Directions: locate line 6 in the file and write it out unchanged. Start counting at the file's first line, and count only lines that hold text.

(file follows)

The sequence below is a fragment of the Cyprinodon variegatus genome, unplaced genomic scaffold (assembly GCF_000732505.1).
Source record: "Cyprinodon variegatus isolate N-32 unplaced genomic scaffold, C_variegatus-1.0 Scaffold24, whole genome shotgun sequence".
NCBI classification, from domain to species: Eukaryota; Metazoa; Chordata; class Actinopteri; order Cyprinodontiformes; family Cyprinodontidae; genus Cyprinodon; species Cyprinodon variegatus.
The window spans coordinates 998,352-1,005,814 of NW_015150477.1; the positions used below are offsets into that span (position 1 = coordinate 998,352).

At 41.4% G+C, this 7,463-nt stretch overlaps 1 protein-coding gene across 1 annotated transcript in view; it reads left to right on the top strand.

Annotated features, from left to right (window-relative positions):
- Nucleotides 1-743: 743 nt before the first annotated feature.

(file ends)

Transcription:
Annotated features, from left to right (window-relative positions):